MORGANTOWN, W.Va. — “We want Joe” echoed through the halls of the Erickson Alumni Center Monday afternoon, but before even taking center stage Sen. Joe Manchin, D-W.Va., picked a surprising new target: President Donald Trump.
“Mister President, you need to be the President of everybody, this entire country,” Manchin said. “Not just picking and choosing who you think supports you or whatever, who voted for you. That’s not why you are elected. That’s not the oath you take.”
It was a seemingly rare moment for Manchin, who has often touted his ability to work with the President where other Democrats can’t or won’t. Trump continues to enjoy significantly higher popularity in West Virginia than throughout many other parts of the nation.
Following a week of political violence and threat of political violence — some of which has been attributed to rhetoric and vitriol fueling the flames of division — Manchin called on President Donald Trump to ‘tone down’ his ‘very toxic’ rhetoric.
“Calm down the rhetoric,” Manchin said. “We need to calm it down. People need to know we’re not going to tolerate this divisiveness, this hatred.”
A 56-year-old Florida man, Cesar Sayoc, is in police custody after he was accused of sending pipe bombs to 13 vocal critics of President Trump — including former President Barack Obama, former President Bill Clinton and former Secretary of State Hillary Clinton. Robert Bowers, 46, a professed neo-Nazi, is also in custody following a shooting spree in the Squirrel Hill neighborhood of Pittsburgh that killed 11 people Saturday during morning services — an act that some have already been quick to politicize on both sides of the political aisle.
Sayoc was an avowed fan of Trump. Bowers, meanwhile, was attributed in a social media post before the shooting Saturday as not being a fan of Trump. Critics of the President have suggested that Trump’s rhetoric has created a dangerous national environment — ripe for politically-motivated violence.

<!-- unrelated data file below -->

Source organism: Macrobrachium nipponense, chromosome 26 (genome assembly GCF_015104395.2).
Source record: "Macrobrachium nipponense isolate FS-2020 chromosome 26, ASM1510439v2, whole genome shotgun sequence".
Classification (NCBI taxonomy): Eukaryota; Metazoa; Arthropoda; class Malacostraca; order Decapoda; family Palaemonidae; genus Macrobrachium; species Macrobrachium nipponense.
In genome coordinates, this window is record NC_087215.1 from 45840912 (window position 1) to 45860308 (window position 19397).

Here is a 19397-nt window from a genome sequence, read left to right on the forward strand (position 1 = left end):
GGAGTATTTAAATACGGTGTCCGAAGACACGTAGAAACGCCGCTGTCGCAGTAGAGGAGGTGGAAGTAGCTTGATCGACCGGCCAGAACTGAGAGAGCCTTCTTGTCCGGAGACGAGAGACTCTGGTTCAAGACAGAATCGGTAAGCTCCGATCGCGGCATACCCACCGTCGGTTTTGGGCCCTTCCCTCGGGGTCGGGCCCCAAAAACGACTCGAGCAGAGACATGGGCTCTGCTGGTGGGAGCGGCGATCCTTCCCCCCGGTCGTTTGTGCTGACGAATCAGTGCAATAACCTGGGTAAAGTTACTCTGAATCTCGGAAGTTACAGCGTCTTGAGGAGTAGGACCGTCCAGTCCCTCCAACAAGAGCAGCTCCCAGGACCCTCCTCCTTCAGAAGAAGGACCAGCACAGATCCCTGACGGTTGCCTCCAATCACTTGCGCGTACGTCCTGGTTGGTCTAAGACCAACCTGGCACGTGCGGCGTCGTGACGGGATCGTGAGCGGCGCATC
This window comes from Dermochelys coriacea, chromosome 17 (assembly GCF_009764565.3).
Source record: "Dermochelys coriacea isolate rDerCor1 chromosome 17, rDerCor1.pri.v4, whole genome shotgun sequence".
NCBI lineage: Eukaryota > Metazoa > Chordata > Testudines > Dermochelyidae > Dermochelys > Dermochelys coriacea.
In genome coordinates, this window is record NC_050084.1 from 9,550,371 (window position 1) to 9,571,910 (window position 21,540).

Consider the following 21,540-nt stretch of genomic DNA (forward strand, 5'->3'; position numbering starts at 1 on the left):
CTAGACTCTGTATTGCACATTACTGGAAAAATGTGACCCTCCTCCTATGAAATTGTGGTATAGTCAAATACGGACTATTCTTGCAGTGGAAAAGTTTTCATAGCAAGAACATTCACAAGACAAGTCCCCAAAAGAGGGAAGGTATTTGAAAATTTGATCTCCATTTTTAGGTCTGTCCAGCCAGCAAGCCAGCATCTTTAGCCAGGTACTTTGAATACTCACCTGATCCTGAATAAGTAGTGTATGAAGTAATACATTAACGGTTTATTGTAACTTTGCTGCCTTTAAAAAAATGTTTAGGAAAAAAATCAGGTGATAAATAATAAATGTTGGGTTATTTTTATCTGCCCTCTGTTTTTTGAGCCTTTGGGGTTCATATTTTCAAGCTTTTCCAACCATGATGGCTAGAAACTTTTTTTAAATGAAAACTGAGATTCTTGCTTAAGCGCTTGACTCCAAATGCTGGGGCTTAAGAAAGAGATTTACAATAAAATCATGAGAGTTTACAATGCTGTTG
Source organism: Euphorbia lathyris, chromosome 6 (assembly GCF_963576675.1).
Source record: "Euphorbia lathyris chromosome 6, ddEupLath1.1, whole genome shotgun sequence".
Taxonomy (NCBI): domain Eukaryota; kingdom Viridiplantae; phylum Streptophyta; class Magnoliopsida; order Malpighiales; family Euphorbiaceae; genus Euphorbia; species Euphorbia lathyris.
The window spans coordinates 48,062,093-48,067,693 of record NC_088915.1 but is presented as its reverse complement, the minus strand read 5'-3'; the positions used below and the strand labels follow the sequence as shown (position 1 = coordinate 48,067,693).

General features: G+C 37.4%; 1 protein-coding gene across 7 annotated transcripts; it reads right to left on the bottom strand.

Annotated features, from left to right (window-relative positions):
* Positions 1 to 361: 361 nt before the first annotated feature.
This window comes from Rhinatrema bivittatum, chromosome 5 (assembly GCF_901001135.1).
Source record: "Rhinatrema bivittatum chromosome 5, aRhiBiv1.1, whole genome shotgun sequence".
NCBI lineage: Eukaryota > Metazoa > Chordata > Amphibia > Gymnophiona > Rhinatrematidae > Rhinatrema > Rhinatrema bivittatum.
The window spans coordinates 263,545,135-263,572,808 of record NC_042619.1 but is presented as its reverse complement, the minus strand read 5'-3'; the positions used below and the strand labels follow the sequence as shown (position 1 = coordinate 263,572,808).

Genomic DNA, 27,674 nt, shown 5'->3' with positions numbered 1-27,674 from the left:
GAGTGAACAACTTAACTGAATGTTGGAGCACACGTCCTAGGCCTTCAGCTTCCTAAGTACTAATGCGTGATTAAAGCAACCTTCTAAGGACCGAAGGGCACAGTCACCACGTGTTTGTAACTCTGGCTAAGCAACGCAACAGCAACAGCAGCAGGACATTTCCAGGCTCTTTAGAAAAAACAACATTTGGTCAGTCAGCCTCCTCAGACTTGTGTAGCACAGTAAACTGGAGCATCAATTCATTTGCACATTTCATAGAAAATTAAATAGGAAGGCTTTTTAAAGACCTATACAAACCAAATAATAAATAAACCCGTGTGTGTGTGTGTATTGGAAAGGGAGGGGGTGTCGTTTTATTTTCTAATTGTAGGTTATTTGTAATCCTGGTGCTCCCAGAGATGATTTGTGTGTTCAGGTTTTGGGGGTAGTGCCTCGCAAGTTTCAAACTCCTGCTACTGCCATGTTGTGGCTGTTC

“We’re the hope of the world,” Manchin said. “You can’t be the hope of the world when you discriminate against people. You can’t be the hope of the world when you basically entertain or basically accept hatred as the new mantra. That’s not who we are.”
Conversely, in Charleston, Republican challenger Patrick Morrisey argued political violence was a result of “crazy” and “radical” leftist rhetoric — citing the ‘obstruct, resist, impeach’ show where “they tried to bring down Brett Kavanaugh.”
“I absolutely believe we should condemn any instances where people are suggesting violence or racist or anti-Semitic behavior,” he said. “We have to do that immediately, but we also need honesty in campaigns and Senator Joe Manchin has not been honest with the people of West Virginia.”
Manchin, telling WAJR he is not worried about the Kavanaugh vote impacting turnout from his base, continued to highlight a point of key contention with his challenger — healthcare.
“This election comes down to absolute differences between me and my opponent,” Joe Manchin said before the rally to WAJR. “I’ve been fighting and will continue to fight for healthcare, fighting for pre-existing conditions so people won’t be thrown off and insurance companies won’t be in charge of their lives like they were before.”
The United Mine Workers of America endorsed Manchin and featured a slew of Democratic and non-partisan Supreme Court candidates during their two-hour rally.
“Patrick Morrisey will not win this election,” UMWA President Cecil Roberts began, “but he will not be a voice for working people. Period.”
Down ballot candidates opened remarks — some more fiery than others — but all eyes were on Manchin.
“Miners have never asked for anything, except just pay them what you owe them,” he said.
President Trump will return to West Virginia later this week, making one final push for Patrick Morrisey’s campaign to unseat Manchin.